Last week, I started reading this amazing book by Michael Moss:

In the first 11 pages, I learned more than I could ever imagine possible. In fact, what I learned in the first 11 pages actually made my stomach hurt.

In case you aren’t familiar with Salt, Sugar, Fat, here is the synopsis from Amazon.com:

From a Pulitzer Prize–winning investigative reporter at The New York Times comes the explosive story of the rise of the processed food industry and its link to the emerging obesity epidemic. Michael Moss reveals how companies use salt, sugar, and fat to addict us and, more important, how we can fight back.

 

Right now, I’m reading about big bad sugar and the truth about sugar. Well, let me rephrase that. Sugar itself isn’t that bad; after all women should have about six teaspoons (24 grams) and men should have nine teaspoons (36 grams) each day (according to American Heart Association). Sugar is found naturally in many foods, mostly fruits and dairy. However, food manufacturers have made their own versions of sugar, and added it to everything. Most people eat way more that what’s recommended, mostly because the creation of things like high fructose corn syrup and the fact that they learned it helps preserve foods, so it’s added to mostly everything.

Moss explains why sugar is so tantalizing:

Let that soak in.

He is comparing sugar to cocaine. Cocaine, an insanely hard drug!

When I read this, all I could say was WOW (seriously people on the subway have to think I have serious problems as I get through this book). It made me realize why it’s so hard to give up those sugary treats. Moss talks a lot about how manufacturers are trying to find that “bliss point” — the point when we eat food and it’s just so good that we cannot stop. Sugar is a big factor in this equation.

The one food that reflects this the most is cereal. Apparently Americans used to eat a lot of meat for breakfast, and then the food manufacturers discovered cereal. And then they discovered that you can add sugar to cereal and make it even more appealing. The author talks about cereals that had up to 70% of sugar that were marketed to kids! That just boggles my mind.

I’ve never really thought about it before but this book seriously wants me to make a commitment to clean eating. So you’re probably wondering why I never thought it was an issue before? I’ve known that the ingredients — wait, let me rephrase… the chemicals that food manufacturers add to food is bad. But really, I don’t think we eat  a ton of process food. Soda here and there, but the majority of our foods are made from scratch. Condiments, chips and beverages are the foods that get me.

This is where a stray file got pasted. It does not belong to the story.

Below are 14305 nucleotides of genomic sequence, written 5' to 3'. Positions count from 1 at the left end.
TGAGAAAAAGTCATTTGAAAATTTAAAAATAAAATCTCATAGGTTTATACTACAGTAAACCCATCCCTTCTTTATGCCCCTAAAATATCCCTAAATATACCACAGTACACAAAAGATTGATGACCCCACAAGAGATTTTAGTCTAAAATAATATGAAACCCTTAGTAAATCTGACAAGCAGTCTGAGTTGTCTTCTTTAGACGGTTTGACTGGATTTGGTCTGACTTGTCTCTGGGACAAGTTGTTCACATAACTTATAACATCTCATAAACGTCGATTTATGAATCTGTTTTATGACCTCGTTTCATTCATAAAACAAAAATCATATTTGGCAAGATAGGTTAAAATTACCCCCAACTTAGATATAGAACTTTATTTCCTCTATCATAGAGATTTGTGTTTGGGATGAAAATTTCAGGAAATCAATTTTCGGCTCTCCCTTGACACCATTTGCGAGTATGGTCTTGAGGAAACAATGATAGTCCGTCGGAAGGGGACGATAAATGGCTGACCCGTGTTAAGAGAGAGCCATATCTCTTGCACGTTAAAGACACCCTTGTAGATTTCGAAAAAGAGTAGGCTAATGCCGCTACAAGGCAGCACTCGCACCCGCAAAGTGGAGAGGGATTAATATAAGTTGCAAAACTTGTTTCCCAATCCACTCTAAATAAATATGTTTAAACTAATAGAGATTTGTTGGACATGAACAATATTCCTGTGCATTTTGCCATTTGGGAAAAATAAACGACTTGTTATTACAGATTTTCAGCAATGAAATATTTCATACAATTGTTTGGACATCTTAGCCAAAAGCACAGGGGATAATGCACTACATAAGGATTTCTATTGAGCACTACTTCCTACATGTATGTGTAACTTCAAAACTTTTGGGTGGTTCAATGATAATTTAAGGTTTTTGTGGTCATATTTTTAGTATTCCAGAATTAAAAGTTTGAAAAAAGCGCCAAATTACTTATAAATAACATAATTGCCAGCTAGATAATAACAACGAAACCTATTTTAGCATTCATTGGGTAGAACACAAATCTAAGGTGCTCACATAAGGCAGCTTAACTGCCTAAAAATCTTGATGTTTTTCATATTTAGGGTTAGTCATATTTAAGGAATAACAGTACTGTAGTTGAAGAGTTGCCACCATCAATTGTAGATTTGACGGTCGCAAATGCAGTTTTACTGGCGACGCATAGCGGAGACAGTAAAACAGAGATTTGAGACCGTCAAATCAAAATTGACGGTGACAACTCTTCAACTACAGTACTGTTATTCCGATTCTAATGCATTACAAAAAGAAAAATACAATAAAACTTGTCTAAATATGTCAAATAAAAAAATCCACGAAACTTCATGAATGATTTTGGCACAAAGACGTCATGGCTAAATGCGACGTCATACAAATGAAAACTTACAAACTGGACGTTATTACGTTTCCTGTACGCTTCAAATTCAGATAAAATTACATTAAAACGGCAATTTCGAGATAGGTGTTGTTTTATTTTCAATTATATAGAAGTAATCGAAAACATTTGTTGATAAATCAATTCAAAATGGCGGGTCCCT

So I never thought I was eating “enough” food to really impact me. But, boy am I wrong! Seriously. Even these little ingredients like ketchup, mayo, etc. are FILLED with sugar, not to mention chemicals and sodium… oh, the sodium! I haven’t even gotten to that section but recently have been reading labels and it’s incredible how much sodium are in foods… in foods that you wouldn’t even think have any business having sodium.

And the reasoning behind this? Manufacturers took advantage of women working out of the home. To make them feel less guilty, they started producing these foods so they could still feed and care for their families without having to spend a significant amount of time.

Honestly, I think this is BS. Even though you’re working, it doesn’t mean you can’t make dinner. Sure, there are those days where you come home and it’s by far the last thing you want to do… but you can whip up a pretty good meal in 20-30 minutes. A meal that doesn’t have to include chemicals, sugar, salt… one that actually has nutrients.

I can’t wait to see what else I learn in this book (I’m only about 100 pages in). I never thought I would be so glued to a nonfiction book, but wow, it’s fabulous.

 

Do you think sugar is as addicting as cocaine?

Do you eat clean? Why or why not? 

What do you think about the “sugar crisis”? 



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